Go jumpin’ in this book, gonna get yo’ boots muddy. Ain’t no warming up. Git your ear in. Ma’s gone wearin’ her gator shoes. It’s a sho’-nuff mess.
In Where the Crawdad Sings, Owens transports you with a splash straight into the marsh on the Carolina coast where nature rules and life is determined by instinct and genetics. If you observe the marsh closely, the patterns of the fireflies and rituals of the preying mantis, we’re not so different to the critters.
Kya’s story begins in the 1950s. She’s six years old and the last child in a family hopelessly swamped by the American depression, literally. Both father and mother have lost everything, ending up in the marsh where they fall apart, her Pa to drink and violence, her mother to her own depression which has her walking away from her children. The older children leave, one by one, and Kya doesn’t remember their names or faces. Her brother is the last to walk out and Kya’s childhood becomes one of survival, barefoot in too-short bib overalls, eeking out a lonely existence with her mostly absent Pa, befriending the gulls and the marsh life. Eventually, Pa goes drinking and doesn’t return.
The marsh becomes Kya’s life source, her education and her comfort. She evades the authorities who would send her to school but studies the natural science all around her, collects mussels for a coloured man called Jumpin’ who sells gas for her boat (this is still a very segregated South), and suffers extreme loneliness. On her occasional forays into town to buy essentials she is ostracised, the dirty marsh girl. Segregation applies to white trash, too.
There’s a boy called Tate, a friend of her brother’s. It feels like he tames her. This is not a word used in the book but his patient winning of trust over the years feels like she is a wild animal who slowly draws near, allowing a nervous contact. Tate discovers at the age of twelve, despite a quick enough mind for all things marsh related, Kya has never learnt to read. Their education goes both ways. Tate goes off to university to study marsh life, promising to come back for her. Kya’s life is framed by the people who leave her.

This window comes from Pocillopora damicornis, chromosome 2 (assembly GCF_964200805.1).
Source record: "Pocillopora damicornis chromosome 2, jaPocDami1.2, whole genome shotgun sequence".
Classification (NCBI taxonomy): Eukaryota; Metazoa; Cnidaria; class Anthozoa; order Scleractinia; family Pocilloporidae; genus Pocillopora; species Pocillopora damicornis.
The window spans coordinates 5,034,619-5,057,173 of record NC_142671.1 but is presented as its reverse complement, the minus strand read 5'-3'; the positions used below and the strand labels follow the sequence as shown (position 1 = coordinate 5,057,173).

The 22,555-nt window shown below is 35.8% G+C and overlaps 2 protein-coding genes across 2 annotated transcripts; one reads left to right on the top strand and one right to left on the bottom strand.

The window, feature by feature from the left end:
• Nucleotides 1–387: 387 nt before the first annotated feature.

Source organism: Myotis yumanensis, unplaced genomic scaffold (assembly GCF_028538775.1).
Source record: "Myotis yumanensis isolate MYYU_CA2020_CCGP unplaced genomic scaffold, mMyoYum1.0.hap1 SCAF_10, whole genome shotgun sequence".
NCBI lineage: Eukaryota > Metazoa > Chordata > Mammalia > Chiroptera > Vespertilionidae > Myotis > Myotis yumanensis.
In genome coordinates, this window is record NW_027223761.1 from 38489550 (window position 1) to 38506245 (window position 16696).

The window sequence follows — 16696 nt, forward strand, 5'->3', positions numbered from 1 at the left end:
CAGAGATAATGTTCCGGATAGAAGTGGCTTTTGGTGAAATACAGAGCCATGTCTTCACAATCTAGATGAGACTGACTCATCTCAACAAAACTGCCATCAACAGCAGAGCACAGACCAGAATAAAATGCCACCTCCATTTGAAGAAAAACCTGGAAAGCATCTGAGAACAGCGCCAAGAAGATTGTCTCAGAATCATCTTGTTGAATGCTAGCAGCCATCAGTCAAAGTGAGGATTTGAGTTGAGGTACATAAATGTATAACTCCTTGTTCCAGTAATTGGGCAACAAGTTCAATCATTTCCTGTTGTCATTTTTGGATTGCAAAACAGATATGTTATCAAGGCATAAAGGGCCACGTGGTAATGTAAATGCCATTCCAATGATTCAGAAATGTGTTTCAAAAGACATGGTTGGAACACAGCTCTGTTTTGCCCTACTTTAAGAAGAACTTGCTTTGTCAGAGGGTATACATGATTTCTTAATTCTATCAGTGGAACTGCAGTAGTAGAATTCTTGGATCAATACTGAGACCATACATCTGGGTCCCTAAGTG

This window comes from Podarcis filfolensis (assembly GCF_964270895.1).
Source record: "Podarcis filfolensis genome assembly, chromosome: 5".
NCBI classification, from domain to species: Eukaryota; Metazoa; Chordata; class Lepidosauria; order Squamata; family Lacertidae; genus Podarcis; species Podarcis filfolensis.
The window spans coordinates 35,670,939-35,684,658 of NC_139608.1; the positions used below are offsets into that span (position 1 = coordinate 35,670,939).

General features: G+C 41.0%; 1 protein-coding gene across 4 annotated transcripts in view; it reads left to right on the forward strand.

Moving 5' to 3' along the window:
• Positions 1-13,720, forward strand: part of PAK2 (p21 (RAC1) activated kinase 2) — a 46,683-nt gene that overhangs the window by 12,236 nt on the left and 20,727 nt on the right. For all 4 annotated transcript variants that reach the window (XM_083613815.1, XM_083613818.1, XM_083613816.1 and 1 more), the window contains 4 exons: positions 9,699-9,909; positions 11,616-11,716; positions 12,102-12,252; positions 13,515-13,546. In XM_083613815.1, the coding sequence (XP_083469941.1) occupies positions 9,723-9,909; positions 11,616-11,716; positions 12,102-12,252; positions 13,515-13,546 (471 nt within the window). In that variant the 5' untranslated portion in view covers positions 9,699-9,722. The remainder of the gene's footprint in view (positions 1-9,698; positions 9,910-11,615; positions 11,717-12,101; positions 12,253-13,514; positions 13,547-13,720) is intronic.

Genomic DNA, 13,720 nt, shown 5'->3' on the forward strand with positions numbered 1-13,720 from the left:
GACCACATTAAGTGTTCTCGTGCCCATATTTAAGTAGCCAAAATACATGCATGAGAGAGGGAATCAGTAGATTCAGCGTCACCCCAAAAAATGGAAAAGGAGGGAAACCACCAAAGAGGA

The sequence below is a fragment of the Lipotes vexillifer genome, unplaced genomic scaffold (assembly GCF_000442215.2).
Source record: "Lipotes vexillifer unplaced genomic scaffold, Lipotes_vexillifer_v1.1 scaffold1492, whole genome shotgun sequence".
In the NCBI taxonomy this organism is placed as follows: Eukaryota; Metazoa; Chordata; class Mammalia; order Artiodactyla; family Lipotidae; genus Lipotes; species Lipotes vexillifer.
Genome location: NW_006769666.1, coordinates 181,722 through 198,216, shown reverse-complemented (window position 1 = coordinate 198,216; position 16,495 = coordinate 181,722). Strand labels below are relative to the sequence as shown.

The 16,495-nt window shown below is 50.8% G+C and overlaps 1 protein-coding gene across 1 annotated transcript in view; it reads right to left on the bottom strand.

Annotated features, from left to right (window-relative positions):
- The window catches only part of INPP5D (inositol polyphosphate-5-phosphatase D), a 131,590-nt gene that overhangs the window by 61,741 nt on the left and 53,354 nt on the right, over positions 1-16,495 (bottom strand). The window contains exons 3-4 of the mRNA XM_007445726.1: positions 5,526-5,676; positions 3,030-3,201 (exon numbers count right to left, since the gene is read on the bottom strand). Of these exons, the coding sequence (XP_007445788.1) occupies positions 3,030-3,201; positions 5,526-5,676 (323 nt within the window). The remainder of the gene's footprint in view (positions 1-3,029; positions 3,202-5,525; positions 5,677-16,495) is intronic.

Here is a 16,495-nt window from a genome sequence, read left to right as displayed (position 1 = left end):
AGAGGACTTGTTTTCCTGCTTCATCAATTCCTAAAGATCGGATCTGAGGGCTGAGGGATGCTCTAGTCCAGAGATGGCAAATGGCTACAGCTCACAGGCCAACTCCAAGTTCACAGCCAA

There’s another boy, later. He’s the town’s star jock called Chase, which becomes an appropriate name.
Kya studies, paints, writes and collects specimens. She watches the wildlife and learns about males and females, their courting customs, where the power lies, how to deal with unwanted attention.
Interleaved with Kya’s upbringing and coming of age in the marsh is a story set in the nearby town, where two boys come across a body. “It coulda been that woman lives out in the marsh. Crazy ’nough for the loony bin. I jus’ bet she’d be up to this kinda thing . . .” The story becomes one of prejudice and assumptions and there are echoes of To Kill a Mockingbird in the courtroom drama.
Delia Owens is a zoologist and a writer of wildlife science and her observations of nature are exquisite: dreamy and romantic but meticulous. She’ll describe a late sun the colour of butter and the mating strategy of a randy bullfrog with equal care. You can well believe she has observed both.
Then she flickered a different signal, and a male of a different species flew to her. Reading her message, the second male was convinced he’d found a willing female of his own kind and hovered above her to mate. But suddenly the female firefly reached up, grabbed him with her mouth, and ate him, chewing all six legs and both wings. Kya watched others. The females got what they wanted—first a mate, then a meal—just by changing their signals. Kya knew judgment had no place here. Evil was not in play, just life pulsing on, even at the expense of some of the players. Biology sees right and wrong as the same color in different light.